The "obvious reason" being

The "obvious reason" being even a child is capable of calling him out as a crook and a fraud, but I shouldn't say things like that (and now I can't) because he has a prestigious award.

I've been working on an article with nearly the opposite thesis.

My argument is that the story is in the comments themselves.

Sometimes I skip straight from a headline to the comments section to avoid slogging through the propaganda news piece and getting right to the straight skinny.

I believe there are primarily just two kinds of comments - reasoned analysis by people who are informed on an issue and able and willing to dissect an article and break down the truth and what really matters, and 'troll droppings' which can usually be identified after just two or three words, and skipped.

Not that I would dare argue against the fluous, dare I say superfluous, view of the eminent New York Times...

Tweeting occasionally as himself @cudnoski on the twitter.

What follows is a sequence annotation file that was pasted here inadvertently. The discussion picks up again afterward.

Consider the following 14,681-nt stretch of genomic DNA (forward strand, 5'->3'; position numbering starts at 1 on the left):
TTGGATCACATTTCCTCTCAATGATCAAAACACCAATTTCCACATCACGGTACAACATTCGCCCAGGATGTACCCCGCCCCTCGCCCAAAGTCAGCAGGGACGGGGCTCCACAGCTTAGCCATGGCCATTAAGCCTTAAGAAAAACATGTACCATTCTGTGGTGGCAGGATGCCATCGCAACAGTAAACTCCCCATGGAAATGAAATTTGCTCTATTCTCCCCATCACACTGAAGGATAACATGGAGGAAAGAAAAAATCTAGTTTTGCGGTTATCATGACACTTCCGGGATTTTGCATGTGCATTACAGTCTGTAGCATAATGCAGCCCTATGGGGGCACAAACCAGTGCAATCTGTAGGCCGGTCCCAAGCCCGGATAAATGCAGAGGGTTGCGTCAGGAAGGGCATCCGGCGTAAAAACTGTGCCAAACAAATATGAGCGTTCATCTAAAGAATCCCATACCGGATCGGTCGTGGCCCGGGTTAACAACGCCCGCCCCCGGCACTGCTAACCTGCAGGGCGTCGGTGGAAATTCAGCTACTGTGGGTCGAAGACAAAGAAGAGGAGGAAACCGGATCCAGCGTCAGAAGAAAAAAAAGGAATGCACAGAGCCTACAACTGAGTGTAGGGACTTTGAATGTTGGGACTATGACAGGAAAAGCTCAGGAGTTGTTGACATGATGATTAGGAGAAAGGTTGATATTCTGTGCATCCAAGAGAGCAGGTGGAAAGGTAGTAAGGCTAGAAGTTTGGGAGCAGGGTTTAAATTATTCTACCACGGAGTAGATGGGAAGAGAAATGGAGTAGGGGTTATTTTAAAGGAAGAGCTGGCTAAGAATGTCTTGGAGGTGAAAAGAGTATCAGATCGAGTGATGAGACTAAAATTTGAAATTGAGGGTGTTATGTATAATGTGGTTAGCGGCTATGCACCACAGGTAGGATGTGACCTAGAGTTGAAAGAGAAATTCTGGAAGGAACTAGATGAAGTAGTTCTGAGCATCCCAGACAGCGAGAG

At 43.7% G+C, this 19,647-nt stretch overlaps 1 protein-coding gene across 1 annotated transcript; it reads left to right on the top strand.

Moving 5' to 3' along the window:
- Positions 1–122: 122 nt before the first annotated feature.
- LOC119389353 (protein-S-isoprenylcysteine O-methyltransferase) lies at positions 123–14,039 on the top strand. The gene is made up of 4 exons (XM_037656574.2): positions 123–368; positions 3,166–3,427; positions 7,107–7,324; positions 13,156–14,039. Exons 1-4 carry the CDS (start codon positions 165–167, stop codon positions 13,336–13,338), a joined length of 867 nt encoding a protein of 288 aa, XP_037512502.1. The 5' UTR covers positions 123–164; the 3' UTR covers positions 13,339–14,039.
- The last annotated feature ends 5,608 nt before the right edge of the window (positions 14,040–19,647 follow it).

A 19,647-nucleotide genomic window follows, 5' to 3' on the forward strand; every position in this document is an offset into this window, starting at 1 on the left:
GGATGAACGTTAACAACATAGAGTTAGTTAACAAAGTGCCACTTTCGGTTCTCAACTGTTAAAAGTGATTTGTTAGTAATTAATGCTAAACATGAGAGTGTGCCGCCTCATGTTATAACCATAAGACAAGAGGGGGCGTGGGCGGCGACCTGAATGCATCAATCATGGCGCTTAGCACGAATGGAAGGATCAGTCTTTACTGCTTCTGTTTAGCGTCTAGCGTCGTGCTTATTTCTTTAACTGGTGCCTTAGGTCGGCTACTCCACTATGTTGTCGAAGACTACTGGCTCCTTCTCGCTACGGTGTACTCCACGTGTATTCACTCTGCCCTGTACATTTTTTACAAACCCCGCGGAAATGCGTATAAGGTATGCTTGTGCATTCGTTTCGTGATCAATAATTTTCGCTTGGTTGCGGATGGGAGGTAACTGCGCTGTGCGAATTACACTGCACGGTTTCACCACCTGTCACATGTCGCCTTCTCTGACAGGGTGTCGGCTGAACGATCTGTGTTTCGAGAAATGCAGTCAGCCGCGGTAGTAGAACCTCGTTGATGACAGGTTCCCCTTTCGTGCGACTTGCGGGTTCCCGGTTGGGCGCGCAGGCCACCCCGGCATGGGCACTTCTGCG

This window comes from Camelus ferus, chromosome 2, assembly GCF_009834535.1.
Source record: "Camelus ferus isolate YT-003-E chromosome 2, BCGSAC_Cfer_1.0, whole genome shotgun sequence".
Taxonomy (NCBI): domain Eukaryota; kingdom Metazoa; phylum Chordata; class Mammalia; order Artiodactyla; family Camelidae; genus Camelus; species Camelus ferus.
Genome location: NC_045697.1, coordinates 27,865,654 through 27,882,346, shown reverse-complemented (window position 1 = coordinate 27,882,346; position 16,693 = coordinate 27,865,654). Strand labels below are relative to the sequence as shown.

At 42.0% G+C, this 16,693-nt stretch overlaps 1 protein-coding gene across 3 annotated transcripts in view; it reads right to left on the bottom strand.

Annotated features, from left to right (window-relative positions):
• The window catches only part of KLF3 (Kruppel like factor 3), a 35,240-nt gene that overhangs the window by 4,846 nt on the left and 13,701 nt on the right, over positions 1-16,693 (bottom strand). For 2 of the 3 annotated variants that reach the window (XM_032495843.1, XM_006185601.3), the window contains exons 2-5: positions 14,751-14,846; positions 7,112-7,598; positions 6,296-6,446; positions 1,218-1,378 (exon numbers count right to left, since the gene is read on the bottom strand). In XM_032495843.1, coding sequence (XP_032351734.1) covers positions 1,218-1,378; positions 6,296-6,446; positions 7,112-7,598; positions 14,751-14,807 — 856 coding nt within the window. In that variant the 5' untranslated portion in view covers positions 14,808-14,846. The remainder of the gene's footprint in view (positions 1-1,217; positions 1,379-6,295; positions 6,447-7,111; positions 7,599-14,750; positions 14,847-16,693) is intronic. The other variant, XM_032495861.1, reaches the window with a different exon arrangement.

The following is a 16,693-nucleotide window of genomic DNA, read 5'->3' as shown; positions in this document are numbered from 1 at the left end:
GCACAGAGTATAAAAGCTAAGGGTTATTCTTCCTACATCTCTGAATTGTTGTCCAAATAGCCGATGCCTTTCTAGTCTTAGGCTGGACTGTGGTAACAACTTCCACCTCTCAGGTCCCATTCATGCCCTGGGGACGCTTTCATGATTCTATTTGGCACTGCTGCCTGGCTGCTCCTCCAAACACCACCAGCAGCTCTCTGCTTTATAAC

I agree, I often do that do

Depending on the article, blog, or subject matter - I'll scan it then skip to the comments to get a pulse on the readership of the site and what the people think of it ...

Very revealing more often than not. About a lot of things.


Are there Trolls yes... But there is also public sentiment. Often I look at the Yahoo article slant then scroll down to the comments and the public's opinion is the exact opposite. It's beautiful.

Sounds great

That sounds more like it, for sure. Remember also that a detailed analysis can trigger a "tldr" response.

with forums especially

often the op isn't the best post.

Typical NYT anti-free speech crap

Propagandists such as the NYT HATE reader comments because THAT is where the rebuttals to their lies are found. Time after time I have read lying, biased articles online and found the "other side" within the reader comments. Krugman doesn't like his Keynesian elites-o-nomics shown up for what it is, so he bans comments. Big deal. He will be rebutted on other websites. "Mean-spirited' depends on who is defining it. Is it "mean-spirited" to object to being lied to? Name callling trolls are obvious fakes who can't defend their position, just ignore them, sticks and stones.

well said.

the article is by someone who obviously prefers to tell people what to think rather than discuss it

Ha, hogwash

There should be a sign along the cyber-road leading toward nytimes.com that reads "Caution: Steep Cultural Marxism Ahead"

I guess this is why

the media acted like they had such disdain for Ron Paul. It is not as much what is said but how it's said.

trolls are people too

I troll for peace. Some folks just need a spanking their mama didn't give them.